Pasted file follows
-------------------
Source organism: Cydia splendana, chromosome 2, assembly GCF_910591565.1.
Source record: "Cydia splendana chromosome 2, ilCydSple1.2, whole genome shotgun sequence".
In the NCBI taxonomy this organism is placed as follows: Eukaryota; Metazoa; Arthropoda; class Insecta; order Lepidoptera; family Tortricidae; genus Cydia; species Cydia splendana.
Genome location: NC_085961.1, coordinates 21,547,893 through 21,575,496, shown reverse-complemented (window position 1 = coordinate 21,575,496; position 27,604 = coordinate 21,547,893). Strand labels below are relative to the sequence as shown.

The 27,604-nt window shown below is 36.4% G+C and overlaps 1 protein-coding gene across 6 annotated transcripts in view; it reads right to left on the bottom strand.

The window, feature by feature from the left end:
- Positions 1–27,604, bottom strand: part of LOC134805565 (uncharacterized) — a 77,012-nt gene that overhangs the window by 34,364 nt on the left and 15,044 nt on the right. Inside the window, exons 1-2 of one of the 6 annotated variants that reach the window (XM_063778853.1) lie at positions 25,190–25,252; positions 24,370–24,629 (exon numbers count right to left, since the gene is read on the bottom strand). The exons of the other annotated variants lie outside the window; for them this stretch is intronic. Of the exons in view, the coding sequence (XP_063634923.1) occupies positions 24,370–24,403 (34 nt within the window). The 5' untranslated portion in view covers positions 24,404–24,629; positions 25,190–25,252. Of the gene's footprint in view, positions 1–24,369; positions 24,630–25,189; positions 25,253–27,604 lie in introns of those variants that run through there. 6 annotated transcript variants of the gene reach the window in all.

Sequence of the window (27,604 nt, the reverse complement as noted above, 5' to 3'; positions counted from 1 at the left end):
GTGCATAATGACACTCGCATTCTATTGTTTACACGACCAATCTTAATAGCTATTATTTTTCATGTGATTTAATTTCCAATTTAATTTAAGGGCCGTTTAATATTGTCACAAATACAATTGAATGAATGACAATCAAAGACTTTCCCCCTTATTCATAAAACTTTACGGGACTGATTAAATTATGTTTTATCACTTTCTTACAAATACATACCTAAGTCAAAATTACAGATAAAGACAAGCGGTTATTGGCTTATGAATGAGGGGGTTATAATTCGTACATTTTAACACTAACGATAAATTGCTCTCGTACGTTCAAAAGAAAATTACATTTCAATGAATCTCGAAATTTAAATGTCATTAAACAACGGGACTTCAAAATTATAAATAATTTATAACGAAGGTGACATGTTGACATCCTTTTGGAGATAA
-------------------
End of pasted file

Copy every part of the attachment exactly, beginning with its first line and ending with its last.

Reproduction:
Source organism: Cydia splendana, chromosome 2, assembly GCF_910591565.1.
Source record: "Cydia splendana chromosome 2, ilCydSple1.2, whole genome shotgun sequence".
In the NCBI taxonomy this organism is placed as follows: Eukaryota; Metazoa; Arthropoda; class Insecta; order Lepidoptera; family Tortricidae; genus Cydia; species Cydia splendana.
Genome location: NC_085961.1, coordinates 21,547,893 through 21,575,496, shown reverse-complemented (window position 1 = coordinate 21,575,496; position 27,604 = coordinate 21,547,893). Strand labels below are relative to the sequence as shown.

The 27,604-nt window shown below is 36.4% G+C and overlaps 1 protein-coding gene across 6 annotated transcripts in view; it reads right to left on the bottom strand.

The window, feature by feature from the left end:
- Positions 1–27,604, bottom strand: part of LOC134805565 (uncharacterized) — a 77,012-nt gene that overhangs the window by 34,364 nt on the left and 15,044 nt on the right. Inside the window, exons 1-2 of one of the 6 annotated variants that reach the window (XM_063778853.1) lie at positions 25,190–25,252; positions 24,370–24,629 (exon numbers count right to left, since the gene is read on the bottom strand). The exons of the other annotated variants lie outside the window; for them this stretch is intronic. Of the exons in view, the coding sequence (XP_063634923.1) occupies positions 24,370–24,403 (34 nt within the window). The 5' untranslated portion in view covers positions 24,404–24,629; positions 25,190–25,252. Of the gene's footprint in view, positions 1–24,369; positions 24,630–25,189; positions 25,253–27,604 lie in introns of those variants that run through there. 6 annotated transcript variants of the gene reach the window in all.

Sequence of the window (27,604 nt, the reverse complement as noted above, 5' to 3'; positions counted from 1 at the left end):
GTGCATAATGACACTCGCATTCTATTGTTTACACGACCAATCTTAATAGCTATTATTTTTCATGTGATTTAATTTCCAATTTAATTTAAGGGCCGTTTAATATTGTCACAAATACAATTGAATGAATGACAATCAAAGACTTTCCCCCTTATTCATAAAACTTTACGGGACTGATTAAATTATGTTTTATCACTTTCTTACAAATACATACCTAAGTCAAAATTACAGATAAAGACAAGCGGTTATTGGCTTATGAATGAGGGGGTTATAATTCGTACATTTTAACACTAACGATAAATTGCTCTCGTACGTTCAAAAGAAAATTACATTTCAATGAATCTCGAAATTTAAATGTCATTAAACAACGGGACTTCAAAATTATAAATAATTTATAACGAAGGTGACATGTTGACATCCTTTTGGAGATAA